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Apr. 9—Call it a very wet dry run.

The skies opened over Toledo mid-Thursday afternoon, but not before the gates opened at Fifth Third Field, our baseball Eden at last welcoming us back.

For the first time in 19 months, fans filed into the downtown park for a pro ballgame, providing honest-to-God real crowd noise — “Open your eyes, ump!” — in a sunny-turned-rain-shortened exhibition between the taxi squads of the Detroit Tigers and Chicago Cubs. The Tigers won 2-1 in five innings.

What a sight.

What a sound.

“My god, we’re so happy,” said John Garcia, a 62-year-old Mud Hens season ticket holder. “It’s a beautiful day. I’ve got a cold beer. It doesn’t get any better than that.”


All around the park, where a thousand or so fans scattered throughout the lower deck, the joy was much the same.

No, the game — a rematch, for the record, of the 1945 World Series! — was not the real thing, and these were not the Mud Hens, not in name, at least. While many of the prospects we saw Thursday will play in Toledo this season, they’re in town now as members of the Tigers’ extended spring training camp. The alternate-site roster will play six more games in Toledo. The Hens open the Triple-A season on May 4.

Yet whether the contest counted or not, no one seemed to care.

What mattered was more elemental.

After the coronavirus unofficially called off summer last year — wiping out the minor league season — baseball in Toledo was back.

Beth Williams came to the game with her 12-year-old son, Carter, and his 11-year-old friend, Conor Lutz. The boys were so ready to go that they arrived downtown at 12:30 p.m. — a half hour before the gates opened in advance of first pitch at 2:15 — and watched through the gates on St. Clair Street as the Cubs took batting practice. (OK, maybe mom was so ready to go, given the well-said message on her shirt: “Sorry. Can’t. Baseball. Bye.”)

“I got a ball,” Carter said, excitedly showing off the souvenir a Cubs player had given him. “The guy threw it over the fence [onto the street].”

Beth looked on with a smile.

“It’s been so long,” she said. “This is what our family usually does for entertainment in the summer, so we missed it a lot. This is great.”

Yes, consider it another milestone on the road back.

“Being here feels like getting back to normal,” said Austin Foster, 24.

We’re not there yet, of course. Not even close, as Thursday made clear.

Vigilance remained the order of the day. Seats were roped off to assure six-foot distancing. Traffic flow on the concourse was one way, as marked with arrows. Masks were mandatory. Autographs were verboten. (Another quirk of coronavirus protocols: No bat boys. Instead, in a strange sight, players and coaches fetched the bats and brought new balls to the plate ump.)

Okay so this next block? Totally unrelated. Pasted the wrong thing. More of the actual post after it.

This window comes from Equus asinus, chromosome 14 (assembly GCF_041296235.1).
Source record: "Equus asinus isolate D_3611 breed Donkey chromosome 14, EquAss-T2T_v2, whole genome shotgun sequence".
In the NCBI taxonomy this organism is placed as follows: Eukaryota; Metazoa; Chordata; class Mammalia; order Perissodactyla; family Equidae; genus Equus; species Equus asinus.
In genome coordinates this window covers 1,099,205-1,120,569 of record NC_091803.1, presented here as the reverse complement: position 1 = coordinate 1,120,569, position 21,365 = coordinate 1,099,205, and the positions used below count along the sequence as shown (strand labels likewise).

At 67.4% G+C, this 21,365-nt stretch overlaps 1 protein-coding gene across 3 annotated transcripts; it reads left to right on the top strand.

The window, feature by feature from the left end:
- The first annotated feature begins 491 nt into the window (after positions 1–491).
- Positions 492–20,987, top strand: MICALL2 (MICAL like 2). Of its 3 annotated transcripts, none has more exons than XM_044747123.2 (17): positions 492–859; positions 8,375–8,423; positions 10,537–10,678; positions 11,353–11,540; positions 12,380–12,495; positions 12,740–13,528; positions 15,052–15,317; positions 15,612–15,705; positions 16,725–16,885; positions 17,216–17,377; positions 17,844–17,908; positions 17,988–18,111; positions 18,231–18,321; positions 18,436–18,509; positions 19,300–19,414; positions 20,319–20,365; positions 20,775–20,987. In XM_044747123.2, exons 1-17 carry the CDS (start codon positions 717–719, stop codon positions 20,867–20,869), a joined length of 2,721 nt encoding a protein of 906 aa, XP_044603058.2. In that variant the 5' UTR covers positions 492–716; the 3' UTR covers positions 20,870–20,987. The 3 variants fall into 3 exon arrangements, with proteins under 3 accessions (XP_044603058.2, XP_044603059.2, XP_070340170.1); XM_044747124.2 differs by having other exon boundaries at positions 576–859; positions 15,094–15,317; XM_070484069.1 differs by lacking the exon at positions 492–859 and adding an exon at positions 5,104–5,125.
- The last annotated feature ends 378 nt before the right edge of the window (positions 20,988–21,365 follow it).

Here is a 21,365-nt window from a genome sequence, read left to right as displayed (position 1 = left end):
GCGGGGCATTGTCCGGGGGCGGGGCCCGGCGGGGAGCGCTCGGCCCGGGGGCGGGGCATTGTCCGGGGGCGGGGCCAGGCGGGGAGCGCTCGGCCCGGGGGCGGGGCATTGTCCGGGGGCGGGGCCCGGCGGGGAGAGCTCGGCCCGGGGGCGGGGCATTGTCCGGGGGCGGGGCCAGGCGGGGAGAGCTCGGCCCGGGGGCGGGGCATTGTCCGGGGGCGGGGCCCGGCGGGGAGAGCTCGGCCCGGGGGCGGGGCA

Yet, for all that was different, the scene was more familiar than not, the rhythms of a ball game just like riding a bike.

Fans in a crowd almost evenly divided between Cubs and Tigers, and Hens supporters cheered the big plays, including Detroit outfielder Daz Cameron’s two-run home run in the fifth inning. They jeered the umpires. And they filled in the dead time in between, providing the soundtrack you don’t fully appreciate until it’s gone (don’t get us started on piped-in crowd noise).

It was all chicken soup for the baseball soul, offering not just a preview of the Tigers’ future, but our own, the return of the pastime to Fifth Third Field lending a reminder — to the Hens, downtown businesses, all of us — that brighter days are coming.

“These spring training games give us an opportunity to kind of do a soft open,” Mud Hens general manager Erik Ibsen said before the game. “Make sure we’re getting things right, see where we can learn from, and get ready for May 4.

“But it’s fantastic. We’re an event-driven business. We depend on fans for our business. Minor league sports has been a rough industry to be in the last year, so to see people here … watching baseball is what it’s all about. It’s going to take us some time to get past what’s happened over the past year, but this is the first step in that right direction, and it makes you feel like we’re getting there.”

First Published April 8, 2021, 8:56pm